Fire Alarm System

System Overview

This fire safety system overview shows the most important system components of CerberusTM PRO – from powerful panels and clever fire detectors to smart peripheral devices.

Cerberus PRO – enjoy protecting

  • from small to large and
  • from standard to sophisticated.

The powerful control panels give a quick and comprehensive overview of all system messages. They are easy to operate and even offer remote access. The Cerberus PRO panels can stand alone or be networked into very large, complex networks using innovative LAN technology. The intelligent detector family of Cerberus PRO answers all requirements from clean to harsh environments. They also provide a solution for CO detection, independent from fire. In areas with deceptive phenomena, the sophisticated ASA detectors are the ideal choice: they ensure highly reliable detection and even prevent false alarms. Special detectors and peripheral devices complete the portfolio of Cerberus PRO.


The fire system overview graphic also depicts how the fire system components can be connected with each other:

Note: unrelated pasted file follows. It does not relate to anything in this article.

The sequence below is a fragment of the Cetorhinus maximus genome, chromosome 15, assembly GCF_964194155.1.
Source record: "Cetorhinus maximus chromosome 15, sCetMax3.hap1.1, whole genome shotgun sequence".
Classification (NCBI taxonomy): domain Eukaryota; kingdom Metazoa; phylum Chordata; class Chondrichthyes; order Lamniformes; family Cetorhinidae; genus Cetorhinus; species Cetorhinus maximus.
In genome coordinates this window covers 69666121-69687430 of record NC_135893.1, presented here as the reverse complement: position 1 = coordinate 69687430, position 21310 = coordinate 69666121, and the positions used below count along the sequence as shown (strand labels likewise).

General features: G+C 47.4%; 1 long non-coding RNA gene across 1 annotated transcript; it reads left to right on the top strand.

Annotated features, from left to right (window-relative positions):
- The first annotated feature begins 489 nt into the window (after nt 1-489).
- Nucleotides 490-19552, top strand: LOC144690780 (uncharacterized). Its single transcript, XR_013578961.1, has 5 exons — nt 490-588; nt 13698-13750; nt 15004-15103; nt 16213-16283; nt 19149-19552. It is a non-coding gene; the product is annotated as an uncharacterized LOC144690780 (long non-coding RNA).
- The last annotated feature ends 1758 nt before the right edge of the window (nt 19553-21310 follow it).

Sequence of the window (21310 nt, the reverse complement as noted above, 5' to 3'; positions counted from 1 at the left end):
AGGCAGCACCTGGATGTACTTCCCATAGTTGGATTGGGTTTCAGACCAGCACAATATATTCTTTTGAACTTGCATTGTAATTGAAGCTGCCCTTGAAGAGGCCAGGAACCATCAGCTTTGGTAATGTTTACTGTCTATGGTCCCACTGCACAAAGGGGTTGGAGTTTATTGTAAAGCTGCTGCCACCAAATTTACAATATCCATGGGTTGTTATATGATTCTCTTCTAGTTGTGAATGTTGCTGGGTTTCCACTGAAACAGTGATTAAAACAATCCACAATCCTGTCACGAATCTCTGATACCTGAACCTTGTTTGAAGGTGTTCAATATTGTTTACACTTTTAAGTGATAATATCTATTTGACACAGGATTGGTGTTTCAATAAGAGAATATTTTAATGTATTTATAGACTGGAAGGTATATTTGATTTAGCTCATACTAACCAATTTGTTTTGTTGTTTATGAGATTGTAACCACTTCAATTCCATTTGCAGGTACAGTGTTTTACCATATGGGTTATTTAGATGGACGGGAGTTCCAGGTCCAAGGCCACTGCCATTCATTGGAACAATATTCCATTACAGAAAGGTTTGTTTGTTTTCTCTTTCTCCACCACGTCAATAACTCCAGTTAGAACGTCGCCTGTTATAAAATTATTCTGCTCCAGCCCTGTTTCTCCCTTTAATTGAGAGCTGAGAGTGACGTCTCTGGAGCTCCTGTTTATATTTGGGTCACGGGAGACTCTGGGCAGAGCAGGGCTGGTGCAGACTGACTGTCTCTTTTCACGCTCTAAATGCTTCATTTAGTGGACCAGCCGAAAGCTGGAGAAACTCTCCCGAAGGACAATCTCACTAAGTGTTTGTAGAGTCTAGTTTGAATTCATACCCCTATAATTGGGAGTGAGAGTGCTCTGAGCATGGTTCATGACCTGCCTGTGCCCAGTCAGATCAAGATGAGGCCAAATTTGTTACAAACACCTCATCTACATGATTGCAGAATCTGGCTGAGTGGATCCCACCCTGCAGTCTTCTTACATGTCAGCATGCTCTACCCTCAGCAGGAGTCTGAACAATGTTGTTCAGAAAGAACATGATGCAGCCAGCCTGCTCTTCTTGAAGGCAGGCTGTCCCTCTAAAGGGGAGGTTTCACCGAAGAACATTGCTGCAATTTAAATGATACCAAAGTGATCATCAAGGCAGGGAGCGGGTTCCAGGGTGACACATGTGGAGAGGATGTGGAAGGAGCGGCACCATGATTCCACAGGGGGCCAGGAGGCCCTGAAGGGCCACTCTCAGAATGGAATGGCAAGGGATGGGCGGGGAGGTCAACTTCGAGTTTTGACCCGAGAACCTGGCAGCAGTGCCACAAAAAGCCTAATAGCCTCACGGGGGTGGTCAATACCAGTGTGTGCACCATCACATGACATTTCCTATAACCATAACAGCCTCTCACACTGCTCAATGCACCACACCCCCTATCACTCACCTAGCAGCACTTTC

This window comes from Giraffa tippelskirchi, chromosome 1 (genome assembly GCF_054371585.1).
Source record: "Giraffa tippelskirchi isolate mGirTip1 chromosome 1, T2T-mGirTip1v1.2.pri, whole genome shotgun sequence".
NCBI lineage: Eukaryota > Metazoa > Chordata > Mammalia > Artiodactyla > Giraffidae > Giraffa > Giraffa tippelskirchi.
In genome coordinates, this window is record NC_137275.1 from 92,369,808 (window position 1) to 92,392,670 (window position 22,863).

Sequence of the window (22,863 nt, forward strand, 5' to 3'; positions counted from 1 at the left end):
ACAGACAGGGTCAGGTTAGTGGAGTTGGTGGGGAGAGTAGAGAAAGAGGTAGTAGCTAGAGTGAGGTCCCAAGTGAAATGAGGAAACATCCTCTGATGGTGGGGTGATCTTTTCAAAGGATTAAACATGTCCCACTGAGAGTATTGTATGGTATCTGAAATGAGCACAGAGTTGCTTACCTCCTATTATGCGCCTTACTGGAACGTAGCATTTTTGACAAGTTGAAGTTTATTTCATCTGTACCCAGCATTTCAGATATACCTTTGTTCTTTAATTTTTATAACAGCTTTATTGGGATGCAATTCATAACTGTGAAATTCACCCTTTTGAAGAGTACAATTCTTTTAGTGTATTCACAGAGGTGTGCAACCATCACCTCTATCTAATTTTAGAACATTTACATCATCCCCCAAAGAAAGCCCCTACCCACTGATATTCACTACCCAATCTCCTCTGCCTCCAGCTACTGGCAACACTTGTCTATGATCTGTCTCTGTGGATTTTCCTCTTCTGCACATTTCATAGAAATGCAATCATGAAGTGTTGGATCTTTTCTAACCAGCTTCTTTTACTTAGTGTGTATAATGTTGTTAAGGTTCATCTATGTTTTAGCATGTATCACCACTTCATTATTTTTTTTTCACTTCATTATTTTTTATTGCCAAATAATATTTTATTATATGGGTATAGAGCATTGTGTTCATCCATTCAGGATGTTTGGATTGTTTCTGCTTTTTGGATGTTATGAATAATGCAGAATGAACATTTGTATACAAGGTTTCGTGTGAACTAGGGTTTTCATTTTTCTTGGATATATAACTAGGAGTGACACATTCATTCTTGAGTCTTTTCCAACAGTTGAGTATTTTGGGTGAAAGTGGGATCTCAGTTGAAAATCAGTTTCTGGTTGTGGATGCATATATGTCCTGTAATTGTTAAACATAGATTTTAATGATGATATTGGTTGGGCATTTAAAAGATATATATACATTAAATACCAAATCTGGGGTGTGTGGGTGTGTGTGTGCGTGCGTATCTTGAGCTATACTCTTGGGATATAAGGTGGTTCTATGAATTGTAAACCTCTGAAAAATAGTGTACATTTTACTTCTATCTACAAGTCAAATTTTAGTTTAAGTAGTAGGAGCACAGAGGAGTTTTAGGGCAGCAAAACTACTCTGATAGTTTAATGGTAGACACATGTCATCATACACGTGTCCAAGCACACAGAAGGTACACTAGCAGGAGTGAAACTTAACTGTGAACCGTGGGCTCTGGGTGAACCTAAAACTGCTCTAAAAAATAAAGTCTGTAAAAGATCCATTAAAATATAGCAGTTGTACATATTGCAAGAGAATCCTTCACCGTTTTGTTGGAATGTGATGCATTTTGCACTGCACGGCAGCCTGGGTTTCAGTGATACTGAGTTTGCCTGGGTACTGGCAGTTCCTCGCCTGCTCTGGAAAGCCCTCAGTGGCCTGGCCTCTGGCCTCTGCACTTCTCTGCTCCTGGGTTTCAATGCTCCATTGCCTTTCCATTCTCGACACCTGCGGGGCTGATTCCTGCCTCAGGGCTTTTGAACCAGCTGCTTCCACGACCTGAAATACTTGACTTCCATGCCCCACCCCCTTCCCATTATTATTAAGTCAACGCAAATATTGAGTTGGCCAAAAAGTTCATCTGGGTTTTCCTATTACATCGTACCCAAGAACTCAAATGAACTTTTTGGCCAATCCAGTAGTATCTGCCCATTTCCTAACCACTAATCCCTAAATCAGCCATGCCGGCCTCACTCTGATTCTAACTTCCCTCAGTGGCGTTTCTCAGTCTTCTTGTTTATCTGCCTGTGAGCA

C-NET – detector bus network for linking fire detectors and peripherals

The C-NET is a modern, multipurpose detector bus system that allows flexible planning and installation: all detectors and peripheral devices share the same loop. The C-NET devices of the fire system communicate and get their power supply directly via the C-NET – without additional cabling.

Cluster (C-WEB/SAFEDLINK) – network for linking panels and fire terminals

Up to 16 fire control panels and/or operator terminals can be networked in one cluster (C-WEB/SAFEDLINK) – if the fire system is connected to a danger management station. Without a danger management station, even 32 panels can be networked in one cluster.

Backbone (C-WEB/LAN) – LAN network for linking clusters

Up to 14 clusters with up to 16 panels each can be networked via an EN 54-approved fiber-optic backbone (C-WEB/LAN). Due to the backbone, Cerberus PRO can even depict highly complex building structures and organizational processes. This makes the backbone the ideal solution when planning a large and complex fire system for universities, for example, with buildings spread over an extensive campus.

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